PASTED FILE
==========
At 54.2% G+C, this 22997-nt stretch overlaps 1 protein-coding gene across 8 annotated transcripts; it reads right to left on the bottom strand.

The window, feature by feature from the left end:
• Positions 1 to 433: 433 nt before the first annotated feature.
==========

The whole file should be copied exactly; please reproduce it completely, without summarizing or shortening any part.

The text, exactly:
At 54.2% G+C, this 22997-nt stretch overlaps 1 protein-coding gene across 8 annotated transcripts; it reads right to left on the bottom strand.

The window, feature by feature from the left end:
• Positions 1 to 433: 433 nt before the first annotated feature.